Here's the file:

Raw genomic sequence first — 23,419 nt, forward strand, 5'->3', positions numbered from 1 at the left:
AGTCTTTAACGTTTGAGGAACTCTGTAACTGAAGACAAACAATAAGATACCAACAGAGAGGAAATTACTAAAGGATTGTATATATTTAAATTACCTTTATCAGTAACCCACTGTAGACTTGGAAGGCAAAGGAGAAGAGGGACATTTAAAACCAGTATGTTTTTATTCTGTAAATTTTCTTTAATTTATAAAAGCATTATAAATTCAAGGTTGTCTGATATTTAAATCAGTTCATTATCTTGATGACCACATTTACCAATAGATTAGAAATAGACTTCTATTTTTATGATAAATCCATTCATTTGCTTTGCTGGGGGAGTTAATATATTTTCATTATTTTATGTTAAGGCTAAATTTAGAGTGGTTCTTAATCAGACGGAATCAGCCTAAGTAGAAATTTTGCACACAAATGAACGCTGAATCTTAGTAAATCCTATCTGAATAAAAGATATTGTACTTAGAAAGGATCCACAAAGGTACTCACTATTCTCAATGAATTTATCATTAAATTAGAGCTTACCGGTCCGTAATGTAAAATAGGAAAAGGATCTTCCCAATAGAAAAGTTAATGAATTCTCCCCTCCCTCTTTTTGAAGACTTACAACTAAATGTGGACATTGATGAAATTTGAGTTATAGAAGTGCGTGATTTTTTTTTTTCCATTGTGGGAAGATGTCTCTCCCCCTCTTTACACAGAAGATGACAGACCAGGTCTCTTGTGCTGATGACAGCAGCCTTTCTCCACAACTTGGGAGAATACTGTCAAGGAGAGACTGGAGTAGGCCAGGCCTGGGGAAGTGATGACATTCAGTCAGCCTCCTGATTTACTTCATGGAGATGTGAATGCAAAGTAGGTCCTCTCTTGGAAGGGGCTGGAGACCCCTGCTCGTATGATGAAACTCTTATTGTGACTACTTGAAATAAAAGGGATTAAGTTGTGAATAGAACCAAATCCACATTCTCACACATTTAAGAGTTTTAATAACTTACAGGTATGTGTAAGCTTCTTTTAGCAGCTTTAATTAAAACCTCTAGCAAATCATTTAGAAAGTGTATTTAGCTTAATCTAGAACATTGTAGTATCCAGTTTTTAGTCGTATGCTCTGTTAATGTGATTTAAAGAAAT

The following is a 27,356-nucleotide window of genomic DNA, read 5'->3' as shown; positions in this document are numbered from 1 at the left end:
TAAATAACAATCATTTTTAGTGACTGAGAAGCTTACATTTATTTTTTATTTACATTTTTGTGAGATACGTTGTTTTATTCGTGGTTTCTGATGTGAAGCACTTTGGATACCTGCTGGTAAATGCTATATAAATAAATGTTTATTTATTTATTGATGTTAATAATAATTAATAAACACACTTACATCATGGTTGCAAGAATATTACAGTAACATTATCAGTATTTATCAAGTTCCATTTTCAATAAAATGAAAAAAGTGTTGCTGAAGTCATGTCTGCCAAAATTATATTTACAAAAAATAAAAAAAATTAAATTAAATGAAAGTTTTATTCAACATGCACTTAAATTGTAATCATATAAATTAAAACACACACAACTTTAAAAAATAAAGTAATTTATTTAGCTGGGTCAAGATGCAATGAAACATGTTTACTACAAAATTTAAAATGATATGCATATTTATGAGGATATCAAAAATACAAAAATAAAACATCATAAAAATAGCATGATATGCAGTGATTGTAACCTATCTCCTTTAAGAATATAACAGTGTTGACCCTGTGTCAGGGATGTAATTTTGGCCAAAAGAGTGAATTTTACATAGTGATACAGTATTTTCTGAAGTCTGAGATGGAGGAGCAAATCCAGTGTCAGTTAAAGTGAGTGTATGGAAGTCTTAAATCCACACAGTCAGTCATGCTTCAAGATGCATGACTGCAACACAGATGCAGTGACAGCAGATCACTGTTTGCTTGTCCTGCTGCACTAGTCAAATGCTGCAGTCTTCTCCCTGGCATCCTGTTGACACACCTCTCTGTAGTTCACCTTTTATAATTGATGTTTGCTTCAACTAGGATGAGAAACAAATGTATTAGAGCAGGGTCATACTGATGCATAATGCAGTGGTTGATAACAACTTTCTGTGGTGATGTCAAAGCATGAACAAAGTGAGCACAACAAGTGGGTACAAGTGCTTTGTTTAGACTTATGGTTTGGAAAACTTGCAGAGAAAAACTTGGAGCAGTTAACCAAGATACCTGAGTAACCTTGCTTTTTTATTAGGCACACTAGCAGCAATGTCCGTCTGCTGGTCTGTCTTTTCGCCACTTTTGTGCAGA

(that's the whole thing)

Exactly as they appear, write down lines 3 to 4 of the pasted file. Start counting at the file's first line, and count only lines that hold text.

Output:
The following is a 27,356-nucleotide window of genomic DNA, read 5'->3' as shown; positions in this document are numbered from 1 at the left end:
TAAATAACAATCATTTTTAGTGACTGAGAAGCTTACATTTATTTTTTATTTACATTTTTGTGAGATACGTTGTTTTATTCGTGGTTTCTGATGTGAAGCACTTTGGATACCTGCTGGTAAATGCTATATAAATAAATGTTTATTTATTTATTGATGTTAATAATAATTAATAAACACACTTACATCATGGTTGCAAGAATATTACAGTAACATTATCAGTATTTATCAAGTTCCATTTTCAATAAAATGAAAAAAGTGTTGCTGAAGTCATGTCTGCCAAAATTATATTTACAAAAAATAAAAAAAATTAAATTAAATGAAAGTTTTATTCAACATGCACTTAAATTGTAATCATATAAATTAAAACACACACAACTTTAAAAAATAAAGTAATTTATTTAGCTGGGTCAAGATGCAATGAAACATGTTTACTACAAAATTTAAAATGATATGCATATTTATGAGGATATCAAAAATACAAAAATAAAACATCATAAAAATAGCATGATATGCAGTGATTGTAACCTATCTCCTTTAAGAATATAACAGTGTTGACCCTGTGTCAGGGATGTAATTTTGGCCAAAAGAGTGAATTTTACATAGTGATACAGTATTTTCTGAAGTCTGAGATGGAGGAGCAAATCCAGTGTCAGTTAAAGTGAGTGTATGGAAGTCTTAAATCCACACAGTCAGTCATGCTTCAAGATGCATGACTGCAACACAGATGCAGTGACAGCAGATCACTGTTTGCTTGTCCTGCTGCACTAGTCAAATGCTGCAGTCTTCTCCCTGGCATCCTGTTGACACACCTCTCTGTAGTTCACCTTTTATAATTGATGTTTGCTTCAACTAGGATGAGAAACAAATGTATTAGAGCAGGGTCATACTGATGCATAATGCAGTGGTTGATAACAACTTTCTGTGGTGATGTCAAAGCATGAACAAAGTGAGCACAACAAGTGGGTACAAGTGCTTTGTTTAGACTTATGGTTTGGAAAACTTGCAGAGAAAAACTTGGAGCAGTTAACCAAGATACCTGAGTAACCTTGCTTTTTTATTAGGCACACTAGCAGCAATGTCCGTCTGCTGGTCTGTCTTTTCGCCACTTTTGTGCAGA